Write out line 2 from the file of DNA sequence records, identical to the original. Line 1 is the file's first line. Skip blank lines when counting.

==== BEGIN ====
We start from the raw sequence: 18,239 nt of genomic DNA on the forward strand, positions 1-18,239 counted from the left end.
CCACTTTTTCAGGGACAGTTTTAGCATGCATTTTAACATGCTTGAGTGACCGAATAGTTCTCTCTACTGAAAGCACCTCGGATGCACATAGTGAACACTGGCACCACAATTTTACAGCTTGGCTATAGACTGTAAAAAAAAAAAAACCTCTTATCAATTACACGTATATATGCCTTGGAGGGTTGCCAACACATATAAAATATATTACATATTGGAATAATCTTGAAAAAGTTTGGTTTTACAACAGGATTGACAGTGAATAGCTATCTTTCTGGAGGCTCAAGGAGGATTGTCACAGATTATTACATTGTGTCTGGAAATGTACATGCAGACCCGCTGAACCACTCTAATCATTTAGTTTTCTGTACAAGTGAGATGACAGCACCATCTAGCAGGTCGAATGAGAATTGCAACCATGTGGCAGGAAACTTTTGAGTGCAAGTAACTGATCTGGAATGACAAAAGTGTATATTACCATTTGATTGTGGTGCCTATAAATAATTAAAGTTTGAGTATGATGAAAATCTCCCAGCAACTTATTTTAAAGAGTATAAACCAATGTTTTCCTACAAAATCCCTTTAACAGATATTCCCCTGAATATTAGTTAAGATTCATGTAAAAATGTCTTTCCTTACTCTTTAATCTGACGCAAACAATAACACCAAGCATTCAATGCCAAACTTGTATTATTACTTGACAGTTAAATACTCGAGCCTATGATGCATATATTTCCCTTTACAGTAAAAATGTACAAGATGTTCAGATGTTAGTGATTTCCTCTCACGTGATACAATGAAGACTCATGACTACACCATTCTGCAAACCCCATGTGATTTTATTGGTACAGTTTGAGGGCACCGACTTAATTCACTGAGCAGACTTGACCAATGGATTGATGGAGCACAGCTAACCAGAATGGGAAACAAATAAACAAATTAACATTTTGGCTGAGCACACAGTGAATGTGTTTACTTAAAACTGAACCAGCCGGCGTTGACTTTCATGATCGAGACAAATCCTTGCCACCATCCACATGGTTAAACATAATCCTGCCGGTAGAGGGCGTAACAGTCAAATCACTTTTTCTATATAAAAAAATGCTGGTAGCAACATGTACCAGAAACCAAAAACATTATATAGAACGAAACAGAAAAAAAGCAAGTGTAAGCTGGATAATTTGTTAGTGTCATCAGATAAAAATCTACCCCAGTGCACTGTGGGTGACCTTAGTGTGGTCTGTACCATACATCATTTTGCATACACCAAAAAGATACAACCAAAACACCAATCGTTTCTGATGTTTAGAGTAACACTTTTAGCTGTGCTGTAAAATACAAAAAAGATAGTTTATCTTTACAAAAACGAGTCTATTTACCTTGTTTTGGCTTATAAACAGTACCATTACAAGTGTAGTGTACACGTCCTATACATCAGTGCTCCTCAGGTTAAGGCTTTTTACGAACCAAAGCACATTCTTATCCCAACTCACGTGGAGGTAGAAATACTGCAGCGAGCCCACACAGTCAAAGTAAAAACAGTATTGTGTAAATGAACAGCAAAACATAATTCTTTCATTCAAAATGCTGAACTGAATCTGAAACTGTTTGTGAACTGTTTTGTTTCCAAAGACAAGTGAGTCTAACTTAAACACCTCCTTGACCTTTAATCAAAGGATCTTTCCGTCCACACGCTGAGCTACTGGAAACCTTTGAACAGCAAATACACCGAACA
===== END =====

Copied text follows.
CCACTTTTTCAGGGACAGTTTTAGCATGCATTTTAACATGCTTGAGTGACCGAATAGTTCTCTCTACTGAAAGCACCTCGGATGCACATAGTGAACACTGGCACCACAATTTTACAGCTTGGCTATAGACTGTAAAAAAAAAAAAACCTCTTATCAATTACACGTATATATGCCTTGGAGGGTTGCCAACACATATAAAATATATTACATATTGGAATAATCTTGAAAAAGTTTGGTTTTACAACAGGATTGACAGTGAATAGCTATCTTTCTGGAGGCTCAAGGAGGATTGTCACAGATTATTACATTGTGTCTGGAAATGTACATGCAGACCCGCTGAACCACTCTAATCATTTAGTTTTCTGTACAAGTGAGATGACAGCACCATCTAGCAGGTCGAATGAGAATTGCAACCATGTGGCAGGAAACTTTTGAGTGCAAGTAACTGATCTGGAATGACAAAAGTGTATATTACCATTTGATTGTGGTGCCTATAAATAATTAAAGTTTGAGTATGATGAAAATCTCCCAGCAACTTATTTTAAAGAGTATAAACCAATGTTTTCCTACAAAATCCCTTTAACAGATATTCCCCTGAATATTAGTTAAGATTCATGTAAAAATGTCTTTCCTTACTCTTTAATCTGACGCAAACAATAACACCAAGCATTCAATGCCAAACTTGTATTATTACTTGACAGTTAAATACTCGAGCCTATGATGCATATATTTCCCTTTACAGTAAAAATGTACAAGATGTTCAGATGTTAGTGATTTCCTCTCACGTGATACAATGAAGACTCATGACTACACCATTCTGCAAACCCCATGTGATTTTATTGGTACAGTTTGAGGGCACCGACTTAATTCACTGAGCAGACTTGACCAATGGATTGATGGAGCACAGCTAACCAGAATGGGAAACAAATAAACAAATTAACATTTTGGCTGAGCACACAGTGAATGTGTTTACTTAAAACTGAACCAGCCGGCGTTGACTTTCATGATCGAGACAAATCCTTGCCACCATCCACATGGTTAAACATAATCCTGCCGGTAGAGGGCGTAACAGTCAAATCACTTTTTCTATATAAAAAAATGCTGGTAGCAACATGTACCAGAAACCAAAAACATTATATAGAACGAAACAGAAAAAAAGCAAGTGTAAGCTGGATAATTTGTTAGTGTCATCAGATAAAAATCTACCCCAGTGCACTGTGGGTGACCTTAGTGTGGTCTGTACCATACATCATTTTGCATACACCAAAAAGATACAACCAAAACACCAATCGTTTCTGATGTTTAGAGTAACACTTTTAGCTGTGCTGTAAAATACAAAAAAGATAGTTTATCTTTACAAAAACGAGTCTATTTACCTTGTTTTGGCTTATAAACAGTACCATTACAAGTGTAGTGTACACGTCCTATACATCAGTGCTCCTCAGGTTAAGGCTTTTTACGAACCAAAGCACATTCTTATCCCAACTCACGTGGAGGTAGAAATACTGCAGCGAGCCCACACAGTCAAAGTAAAAACAGTATTGTGTAAATGAACAGCAAAACATAATTCTTTCATTCAAAATGCTGAACTGAATCTGAAACTGTTTGTGAACTGTTTTGTTTCCAAAGACAAGTGAGTCTAACTTAAACACCTCCTTGACCTTTAATCAAAGGATCTTTCCGTCCACACGCTGAGCTACTGGAAACCTTTGAACAGCAAATACACCGAACA